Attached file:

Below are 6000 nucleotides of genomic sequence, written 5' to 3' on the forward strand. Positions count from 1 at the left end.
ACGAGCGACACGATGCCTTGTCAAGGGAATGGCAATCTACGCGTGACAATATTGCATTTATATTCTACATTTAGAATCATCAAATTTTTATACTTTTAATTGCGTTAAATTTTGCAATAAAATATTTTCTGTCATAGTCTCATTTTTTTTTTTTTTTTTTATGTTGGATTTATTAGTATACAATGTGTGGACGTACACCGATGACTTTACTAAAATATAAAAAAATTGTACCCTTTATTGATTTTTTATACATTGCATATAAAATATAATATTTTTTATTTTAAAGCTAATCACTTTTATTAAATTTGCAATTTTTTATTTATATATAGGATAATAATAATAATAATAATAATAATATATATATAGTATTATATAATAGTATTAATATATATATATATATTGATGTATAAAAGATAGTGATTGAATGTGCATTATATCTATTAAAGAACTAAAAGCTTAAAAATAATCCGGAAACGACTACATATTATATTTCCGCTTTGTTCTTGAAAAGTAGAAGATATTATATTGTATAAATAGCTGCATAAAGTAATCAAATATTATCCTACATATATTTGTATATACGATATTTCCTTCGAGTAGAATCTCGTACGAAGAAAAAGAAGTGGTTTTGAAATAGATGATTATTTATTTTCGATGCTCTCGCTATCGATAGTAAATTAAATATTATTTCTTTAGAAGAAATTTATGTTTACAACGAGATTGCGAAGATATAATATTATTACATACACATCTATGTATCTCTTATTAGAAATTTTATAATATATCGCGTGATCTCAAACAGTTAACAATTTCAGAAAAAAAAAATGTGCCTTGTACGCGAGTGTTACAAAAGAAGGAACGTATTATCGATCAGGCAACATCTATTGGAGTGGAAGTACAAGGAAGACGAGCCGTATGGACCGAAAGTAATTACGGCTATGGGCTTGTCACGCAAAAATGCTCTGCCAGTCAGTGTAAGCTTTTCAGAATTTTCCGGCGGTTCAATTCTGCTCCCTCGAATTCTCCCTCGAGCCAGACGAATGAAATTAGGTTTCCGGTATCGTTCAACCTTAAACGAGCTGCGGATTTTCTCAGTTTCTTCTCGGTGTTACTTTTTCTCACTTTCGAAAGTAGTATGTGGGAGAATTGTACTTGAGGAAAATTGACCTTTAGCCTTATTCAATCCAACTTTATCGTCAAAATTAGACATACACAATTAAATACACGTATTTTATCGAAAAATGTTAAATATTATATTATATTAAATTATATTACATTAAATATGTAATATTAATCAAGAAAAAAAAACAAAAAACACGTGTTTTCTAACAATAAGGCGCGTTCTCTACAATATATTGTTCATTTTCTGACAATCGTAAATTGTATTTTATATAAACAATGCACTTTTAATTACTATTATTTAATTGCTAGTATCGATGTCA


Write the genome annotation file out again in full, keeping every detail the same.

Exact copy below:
Below are 6000 nucleotides of genomic sequence, written 5' to 3' on the forward strand. Positions count from 1 at the left end.
ACGAGCGACACGATGCCTTGTCAAGGGAATGGCAATCTACGCGTGACAATATTGCATTTATATTCTACATTTAGAATCATCAAATTTTTATACTTTTAATTGCGTTAAATTTTGCAATAAAATATTTTCTGTCATAGTCTCATTTTTTTTTTTTTTTTTTATGTTGGATTTATTAGTATACAATGTGTGGACGTACACCGATGACTTTACTAAAATATAAAAAAATTGTACCCTTTATTGATTTTTTATACATTGCATATAAAATATAATATTTTTTATTTTAAAGCTAATCACTTTTATTAAATTTGCAATTTTTTATTTATATATAGGATAATAATAATAATAATAATAATAATATATATATAGTATTATATAATAGTATTAATATATATATATATATTGATGTATAAAAGATAGTGATTGAATGTGCATTATATCTATTAAAGAACTAAAAGCTTAAAAATAATCCGGAAACGACTACATATTATATTTCCGCTTTGTTCTTGAAAAGTAGAAGATATTATATTGTATAAATAGCTGCATAAAGTAATCAAATATTATCCTACATATATTTGTATATACGATATTTCCTTCGAGTAGAATCTCGTACGAAGAAAAAGAAGTGGTTTTGAAATAGATGATTATTTATTTTCGATGCTCTCGCTATCGATAGTAAATTAAATATTATTTCTTTAGAAGAAATTTATGTTTACAACGAGATTGCGAAGATATAATATTATTACATACACATCTATGTATCTCTTATTAGAAATTTTATAATATATCGCGTGATCTCAAACAGTTAACAATTTCAGAAAAAAAAAATGTGCCTTGTACGCGAGTGTTACAAAAGAAGGAACGTATTATCGATCAGGCAACATCTATTGGAGTGGAAGTACAAGGAAGACGAGCCGTATGGACCGAAAGTAATTACGGCTATGGGCTTGTCACGCAAAAATGCTCTGCCAGTCAGTGTAAGCTTTTCAGAATTTTCCGGCGGTTCAATTCTGCTCCCTCGAATTCTCCCTCGAGCCAGACGAATGAAATTAGGTTTCCGGTATCGTTCAACCTTAAACGAGCTGCGGATTTTCTCAGTTTCTTCTCGGTGTTACTTTTTCTCACTTTCGAAAGTAGTATGTGGGAGAATTGTACTTGAGGAAAATTGACCTTTAGCCTTATTCAATCCAACTTTATCGTCAAAATTAGACATACACAATTAAATACACGTATTTTATCGAAAAATGTTAAATATTATATTATATTAAATTATATTACATTAAATATGTAATATTAATCAAGAAAAAAAAACAAAAAACACGTGTTTTCTAACAATAAGGCGCGTTCTCTACAATATATTGTTCATTTTCTGACAATCGTAAATTGTATTTTATATAAACAATGCACTTTTAATTACTATTATTTAATTGCTAGTATCGATGTCA